[on the anatomy of panic]

This post originally appeared on 3/17/2014 on an earlier iteration of this blog.

I often wish I cared less.

The guilt and anxiety complexes I had would be largely gone, or at least manageable. I wouldn’t panic as much about what people thought or what I need to change or why I’m not more successful. I wouldn’t have to wonder when I was finally going to refill that Xanax prescription because I wouldn’t lose my breath to fear. I may not find myself in marathons of “pretending to forget” with “just one more” glass of whiskey.

It starts with a feeling like I got punched in the gut. Without so much as a warning, my breath is gone. My ability to perform those most basic of human reflexes: inhale, exhale, repeat forever–it’s not that they are just not working. It’s like I never learned them…like there’s a class one takes in rudimentary survival, and I missed the part of class where we learn to fill and empty our lungs.

Next, the heartbeat stops. The respite is only momentary, however, since it picks up pace quickly, trying to make up for lost time. I can feel it hit the front of my rib cage, beating itself against its own proverbial brick wall, mocking the movements I often find myself making against the same proverbial space. It feels like a fist is clamping around it, wringing it out of blood and feeling and at least 5 years off the end of my life.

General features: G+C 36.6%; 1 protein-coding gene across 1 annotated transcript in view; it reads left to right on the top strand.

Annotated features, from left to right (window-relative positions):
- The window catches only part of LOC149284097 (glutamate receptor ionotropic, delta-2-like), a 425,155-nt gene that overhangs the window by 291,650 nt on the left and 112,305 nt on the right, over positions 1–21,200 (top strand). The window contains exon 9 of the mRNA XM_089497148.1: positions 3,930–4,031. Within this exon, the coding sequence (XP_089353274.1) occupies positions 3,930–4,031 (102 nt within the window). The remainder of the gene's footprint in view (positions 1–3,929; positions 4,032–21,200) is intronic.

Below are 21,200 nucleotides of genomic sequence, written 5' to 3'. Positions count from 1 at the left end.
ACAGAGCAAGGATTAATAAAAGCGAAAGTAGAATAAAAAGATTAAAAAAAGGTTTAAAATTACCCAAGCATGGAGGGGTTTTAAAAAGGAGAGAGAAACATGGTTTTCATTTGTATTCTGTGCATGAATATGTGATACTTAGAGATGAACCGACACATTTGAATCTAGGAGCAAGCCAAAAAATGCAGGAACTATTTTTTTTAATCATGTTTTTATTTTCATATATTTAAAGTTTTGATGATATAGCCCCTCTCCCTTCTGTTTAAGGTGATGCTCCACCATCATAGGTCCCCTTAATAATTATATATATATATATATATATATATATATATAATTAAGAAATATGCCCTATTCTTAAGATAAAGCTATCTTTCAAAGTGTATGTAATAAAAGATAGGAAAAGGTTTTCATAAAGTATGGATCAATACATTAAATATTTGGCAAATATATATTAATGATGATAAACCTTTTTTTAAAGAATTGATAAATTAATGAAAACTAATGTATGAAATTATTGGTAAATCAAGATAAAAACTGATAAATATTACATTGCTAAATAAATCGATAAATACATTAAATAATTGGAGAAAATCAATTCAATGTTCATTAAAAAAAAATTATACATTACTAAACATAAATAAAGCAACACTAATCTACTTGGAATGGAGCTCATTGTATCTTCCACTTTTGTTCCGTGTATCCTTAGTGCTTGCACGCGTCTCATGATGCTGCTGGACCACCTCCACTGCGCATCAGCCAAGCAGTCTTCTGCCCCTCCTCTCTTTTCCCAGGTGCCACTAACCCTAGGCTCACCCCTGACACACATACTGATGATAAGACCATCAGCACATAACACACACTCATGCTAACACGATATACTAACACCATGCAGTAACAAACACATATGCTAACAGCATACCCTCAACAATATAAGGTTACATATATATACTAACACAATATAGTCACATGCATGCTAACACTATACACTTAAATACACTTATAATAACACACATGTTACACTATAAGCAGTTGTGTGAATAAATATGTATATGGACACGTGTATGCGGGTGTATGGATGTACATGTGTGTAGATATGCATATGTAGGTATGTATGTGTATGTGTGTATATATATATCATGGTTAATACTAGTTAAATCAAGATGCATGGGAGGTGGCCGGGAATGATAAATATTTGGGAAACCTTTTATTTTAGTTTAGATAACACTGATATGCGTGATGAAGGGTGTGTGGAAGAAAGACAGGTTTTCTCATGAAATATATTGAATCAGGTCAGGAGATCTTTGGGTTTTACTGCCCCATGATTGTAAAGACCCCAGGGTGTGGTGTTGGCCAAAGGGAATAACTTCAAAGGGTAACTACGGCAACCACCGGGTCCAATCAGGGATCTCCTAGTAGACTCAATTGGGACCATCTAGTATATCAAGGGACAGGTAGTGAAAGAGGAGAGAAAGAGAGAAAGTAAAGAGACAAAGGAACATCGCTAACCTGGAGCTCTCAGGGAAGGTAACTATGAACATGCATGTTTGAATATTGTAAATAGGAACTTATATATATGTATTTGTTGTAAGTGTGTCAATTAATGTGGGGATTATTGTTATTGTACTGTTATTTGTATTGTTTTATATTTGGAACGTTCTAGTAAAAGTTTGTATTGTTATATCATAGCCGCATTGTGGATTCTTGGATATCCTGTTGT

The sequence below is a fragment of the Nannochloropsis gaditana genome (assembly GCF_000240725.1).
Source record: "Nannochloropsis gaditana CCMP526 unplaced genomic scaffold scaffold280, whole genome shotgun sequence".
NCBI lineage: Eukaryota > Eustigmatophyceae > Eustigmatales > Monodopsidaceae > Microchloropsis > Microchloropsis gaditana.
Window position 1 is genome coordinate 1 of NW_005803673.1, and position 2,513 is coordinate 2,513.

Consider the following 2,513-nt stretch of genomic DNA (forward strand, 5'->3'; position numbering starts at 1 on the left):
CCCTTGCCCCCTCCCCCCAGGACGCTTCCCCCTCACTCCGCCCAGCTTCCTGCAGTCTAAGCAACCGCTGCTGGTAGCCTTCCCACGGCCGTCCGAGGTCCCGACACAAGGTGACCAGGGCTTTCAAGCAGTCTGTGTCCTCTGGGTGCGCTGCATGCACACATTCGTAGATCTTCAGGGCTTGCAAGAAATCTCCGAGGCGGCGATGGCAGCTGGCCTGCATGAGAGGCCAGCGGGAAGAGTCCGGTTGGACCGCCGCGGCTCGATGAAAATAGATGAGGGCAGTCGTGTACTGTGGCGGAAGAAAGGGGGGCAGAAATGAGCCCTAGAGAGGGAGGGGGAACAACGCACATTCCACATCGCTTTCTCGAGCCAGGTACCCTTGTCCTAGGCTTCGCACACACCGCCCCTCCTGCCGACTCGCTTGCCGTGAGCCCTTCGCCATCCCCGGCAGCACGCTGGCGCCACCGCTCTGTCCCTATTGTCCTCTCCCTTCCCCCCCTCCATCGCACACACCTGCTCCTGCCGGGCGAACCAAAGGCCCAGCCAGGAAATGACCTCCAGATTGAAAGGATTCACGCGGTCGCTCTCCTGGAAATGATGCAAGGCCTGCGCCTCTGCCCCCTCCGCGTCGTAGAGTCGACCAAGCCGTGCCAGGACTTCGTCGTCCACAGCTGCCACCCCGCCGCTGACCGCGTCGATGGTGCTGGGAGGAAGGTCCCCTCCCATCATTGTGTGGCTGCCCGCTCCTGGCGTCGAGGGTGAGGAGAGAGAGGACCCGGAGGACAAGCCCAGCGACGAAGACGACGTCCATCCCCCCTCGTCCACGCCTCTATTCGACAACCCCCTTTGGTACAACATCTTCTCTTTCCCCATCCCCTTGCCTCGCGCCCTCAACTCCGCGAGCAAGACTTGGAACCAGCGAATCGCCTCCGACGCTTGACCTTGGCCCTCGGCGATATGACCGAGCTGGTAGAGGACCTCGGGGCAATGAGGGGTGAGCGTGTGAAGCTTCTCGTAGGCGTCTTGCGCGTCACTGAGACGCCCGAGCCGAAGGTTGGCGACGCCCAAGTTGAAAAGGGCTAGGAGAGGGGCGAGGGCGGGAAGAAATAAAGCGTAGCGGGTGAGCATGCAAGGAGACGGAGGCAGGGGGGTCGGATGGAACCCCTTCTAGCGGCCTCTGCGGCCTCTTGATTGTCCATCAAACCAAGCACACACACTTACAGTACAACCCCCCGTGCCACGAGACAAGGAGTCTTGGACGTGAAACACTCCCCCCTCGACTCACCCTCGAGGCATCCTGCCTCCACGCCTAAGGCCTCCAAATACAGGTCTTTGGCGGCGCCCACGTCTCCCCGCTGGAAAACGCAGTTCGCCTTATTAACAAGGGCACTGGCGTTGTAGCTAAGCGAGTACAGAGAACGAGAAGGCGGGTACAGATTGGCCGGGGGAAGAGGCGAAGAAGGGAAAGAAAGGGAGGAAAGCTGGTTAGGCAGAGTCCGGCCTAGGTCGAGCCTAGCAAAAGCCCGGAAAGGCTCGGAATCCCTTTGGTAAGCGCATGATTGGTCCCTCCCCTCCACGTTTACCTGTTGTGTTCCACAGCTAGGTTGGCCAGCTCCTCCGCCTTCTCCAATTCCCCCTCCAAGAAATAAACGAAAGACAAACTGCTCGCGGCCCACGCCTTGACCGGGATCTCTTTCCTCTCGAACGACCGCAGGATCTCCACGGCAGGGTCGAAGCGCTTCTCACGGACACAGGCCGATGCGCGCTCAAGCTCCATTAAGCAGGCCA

Then the water seeps out of me.

This is always the strangest part–like there were gallons of warm water inside me keeping me heated and functional and alive, and now it just seeps out of my pores. Suddenly, my palms, my armpits, my forehead, my feet all feel like I did a private 30-minute spin class in my head. As the sweat comes out, the cold sets in. I am freezing. I am lost in a cold pool of water and I can see my own breath and I momentarily lose consciousness in the cold and the wet and the loud.

It’s like I can feel the neurons firing off in my brain–like there’s a little explosion and the fireworks deafen everything for a minute. “Another 2 years of my life,” I think. With the frequency of these attacks, it’s surprising I’m coming up on year 28.

I always do my best to focus elsewhere in vain. I think that if I can just look at something else, listen to someone else, get up, move, feel ANYTHING BUT THIS, that it will stop and go back to normal. It never does. After 23 years of this, I still lie to myself.

I try to talk myself down–reason my way out of it. This works about as well as one’d imagine, which is to say not at all. My go-to these days is to quickly try to reconcile myself to the worst possible outcome and move through it that way. “Well, you didn’t die,” I say–as if that’s all it took to live.

I spend the next several hours in a daze–a cycle of remembering and forgetting and focusing and wandering. Eventually, I come down.

Sometimes, I ask myself what the alternative is. When the anxiety has compounded, unchecked, for weeks on end, it easily gives way to depression. Then I care less,  because I don’t care at all. Then I want to hold tightly to each experience just to feel anything at all.

Panic is a different drug. Produce superhuman feelings, reactions, exaggerated thoughts, exacerbated experiences–it leaves you drained at the end. I don’t want to feel, afterward. I want to do only what is basic and human to make me feel normal again. Eat. Sleep. Fuck.



And out.

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